Life After by Katie Ganshert

Life After

Author: Katie Ganshert
Genre: Contemporary, Fiction
Format: Paperback
Publisher: Waterbrook
Release Date: April 18, 2017
Pages: 352

Author Website|Book Depository|Goodreads

Goodreads Synopsis: On the day of a late spring storm, in Chicago, Autumn Manning boarded an “L” train. A bomb explodes, killing everyone in the train car except for Autumn—the sole survivor. A year has passed and Autumn suffocates under a blanket of what ifs and the pressing desire to bring the victims back to life, every day, if only for her. She doesn’t want their stories to be forgotten. She wants to undo what cannot be undone. An unexpected ally joins her efforts, also seeking answers and trying to find a way to stumble ahead.
But one victim’s husband, Paul Elliott, prays to let the dead—and their secrets—rest in peace, undisturbed and unable to hurt his loved ones.
Caught between loss and hope, these restless souls must release the past to embrace a sovereign God.

Jen’s Rating: 🌟🌟🌟🌟🌟

REVIEW: Life After is all kinds of emotional. Autumn is left to pick up the pieces of a life she doesn’t recognize anymore. Every day she is reminded of that fateful day where she was the only survivor. It’s not that she tries to forget, she has made her days after that painful incident all about that moment. About the people who were on that train with her that day. From the girl with the pixie hair cut, to the boy listening to his music, to the older man who just wanted to talk about the weather and the lack of hair on his head. Innocent souls that did nothing wrong, and yet lost their lives in an instance. Autumn being the only one left alive.

One year later and her family doesn’t know how to be around her. How to help her cope when all she has done is create a memorial of sorts in her home. Going over that day, every minute of every hour. With mounting information on the ones who passed away, to clippings, internet searches that fill her computer. It has consumed Autumn’s life. But a life she feels is not her own anymore. One that weighs on her at all times.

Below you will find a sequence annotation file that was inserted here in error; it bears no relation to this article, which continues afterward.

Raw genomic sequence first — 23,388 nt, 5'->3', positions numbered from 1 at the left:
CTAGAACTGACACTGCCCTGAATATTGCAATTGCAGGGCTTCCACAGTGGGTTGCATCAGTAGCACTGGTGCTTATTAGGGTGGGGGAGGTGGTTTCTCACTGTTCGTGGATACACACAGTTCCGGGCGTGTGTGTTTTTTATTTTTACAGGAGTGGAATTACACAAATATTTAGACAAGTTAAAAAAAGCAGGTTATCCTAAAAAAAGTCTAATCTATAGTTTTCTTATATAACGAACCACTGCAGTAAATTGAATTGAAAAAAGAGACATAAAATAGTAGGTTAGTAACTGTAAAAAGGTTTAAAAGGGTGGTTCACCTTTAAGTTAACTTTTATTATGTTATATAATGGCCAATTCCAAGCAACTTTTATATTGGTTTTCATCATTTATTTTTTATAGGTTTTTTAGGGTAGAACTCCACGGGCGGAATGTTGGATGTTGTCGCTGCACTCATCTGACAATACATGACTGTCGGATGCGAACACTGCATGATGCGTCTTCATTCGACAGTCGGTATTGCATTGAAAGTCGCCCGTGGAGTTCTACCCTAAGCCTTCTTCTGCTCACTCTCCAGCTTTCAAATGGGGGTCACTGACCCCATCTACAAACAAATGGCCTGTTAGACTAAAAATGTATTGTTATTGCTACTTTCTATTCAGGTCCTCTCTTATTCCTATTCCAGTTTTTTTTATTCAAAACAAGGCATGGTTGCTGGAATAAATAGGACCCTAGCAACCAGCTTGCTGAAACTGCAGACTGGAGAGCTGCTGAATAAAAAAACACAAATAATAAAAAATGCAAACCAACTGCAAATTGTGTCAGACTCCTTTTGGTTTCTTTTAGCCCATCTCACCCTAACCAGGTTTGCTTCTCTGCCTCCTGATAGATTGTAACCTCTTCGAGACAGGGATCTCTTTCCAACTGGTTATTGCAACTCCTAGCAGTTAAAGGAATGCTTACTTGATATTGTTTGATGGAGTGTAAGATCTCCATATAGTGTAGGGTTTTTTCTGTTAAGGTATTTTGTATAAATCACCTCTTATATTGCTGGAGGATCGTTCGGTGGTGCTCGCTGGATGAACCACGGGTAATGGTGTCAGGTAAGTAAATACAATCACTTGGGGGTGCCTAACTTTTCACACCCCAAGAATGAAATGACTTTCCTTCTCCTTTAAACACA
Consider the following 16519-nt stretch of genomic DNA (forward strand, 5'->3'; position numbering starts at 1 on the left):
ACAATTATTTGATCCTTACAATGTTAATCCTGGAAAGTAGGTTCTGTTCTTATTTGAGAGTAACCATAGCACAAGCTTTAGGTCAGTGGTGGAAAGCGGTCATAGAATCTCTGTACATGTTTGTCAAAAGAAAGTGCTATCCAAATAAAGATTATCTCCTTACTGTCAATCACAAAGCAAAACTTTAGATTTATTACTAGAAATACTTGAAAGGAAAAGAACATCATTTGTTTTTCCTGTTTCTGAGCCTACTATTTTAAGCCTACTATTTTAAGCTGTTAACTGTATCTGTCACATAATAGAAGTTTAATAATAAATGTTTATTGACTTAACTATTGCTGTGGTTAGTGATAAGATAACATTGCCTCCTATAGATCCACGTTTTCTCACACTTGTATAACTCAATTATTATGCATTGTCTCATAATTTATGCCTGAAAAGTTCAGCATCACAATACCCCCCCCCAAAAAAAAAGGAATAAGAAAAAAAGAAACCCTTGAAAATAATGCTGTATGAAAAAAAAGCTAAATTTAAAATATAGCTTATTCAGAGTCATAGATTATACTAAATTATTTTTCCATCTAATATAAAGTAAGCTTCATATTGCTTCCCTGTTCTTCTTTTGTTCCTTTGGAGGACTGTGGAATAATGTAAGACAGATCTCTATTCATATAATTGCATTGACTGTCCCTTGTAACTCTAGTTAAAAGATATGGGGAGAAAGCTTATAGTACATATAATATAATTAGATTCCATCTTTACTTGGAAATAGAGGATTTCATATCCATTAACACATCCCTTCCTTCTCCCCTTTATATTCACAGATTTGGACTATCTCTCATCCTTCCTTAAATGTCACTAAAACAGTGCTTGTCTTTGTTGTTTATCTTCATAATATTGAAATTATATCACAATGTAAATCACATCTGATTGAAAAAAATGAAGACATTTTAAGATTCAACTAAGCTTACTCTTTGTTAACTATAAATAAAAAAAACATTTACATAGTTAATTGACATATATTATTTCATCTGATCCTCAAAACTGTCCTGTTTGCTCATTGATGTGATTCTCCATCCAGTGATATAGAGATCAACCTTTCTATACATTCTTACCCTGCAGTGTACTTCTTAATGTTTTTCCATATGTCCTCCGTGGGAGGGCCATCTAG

And while Autumn tries to remember, Paul, who has lost his wife in this senseless bombing, wants to just forget. To leave it all behind and start fresh with his kids. Knowing it won’t be an easy feat when so many remind him of it daily. When he has a mother-in-law who isn’t the easiest to be around. With painful reminders like a year anniversary gathering with families that lost a loved one in that train. It invades every part of his life and his children’s, but he only wants the hurt and anguish to stop.

But one day Autumn and Paul’s lives become intertwined when his daughter Reese runs off without warning. Later to be found over at Autumn’s. Not only was she there, but they had been writing to each other without Paul’s knowledge of it. Even though things seem to be going down the wrong path with all of that, it is completely turned around with Reese’s persistence. Helping two people on opposite ends of the spectrum, find a middle ground. In doing so, maybe bringing each of them what they need the most in this time of mourning.

This novel had so much to offer. In a world where chaos seems to reign, it’s nice to have a story that brings out the good from something as somber as Tragedy on the Tracks. Showing us that yes it isn’t easy, and it never will be when something so horrible transpires. But there is light at the end of a dark situation. And opening up about it, coping with it, can bring peace and closure one might never have had without it. I am glad I took a chance with this read, which far exceeded my expectations.

***I received this copy from Penguin Random House/Waterbrook in exchange for an honest review. All opinions are my own.***

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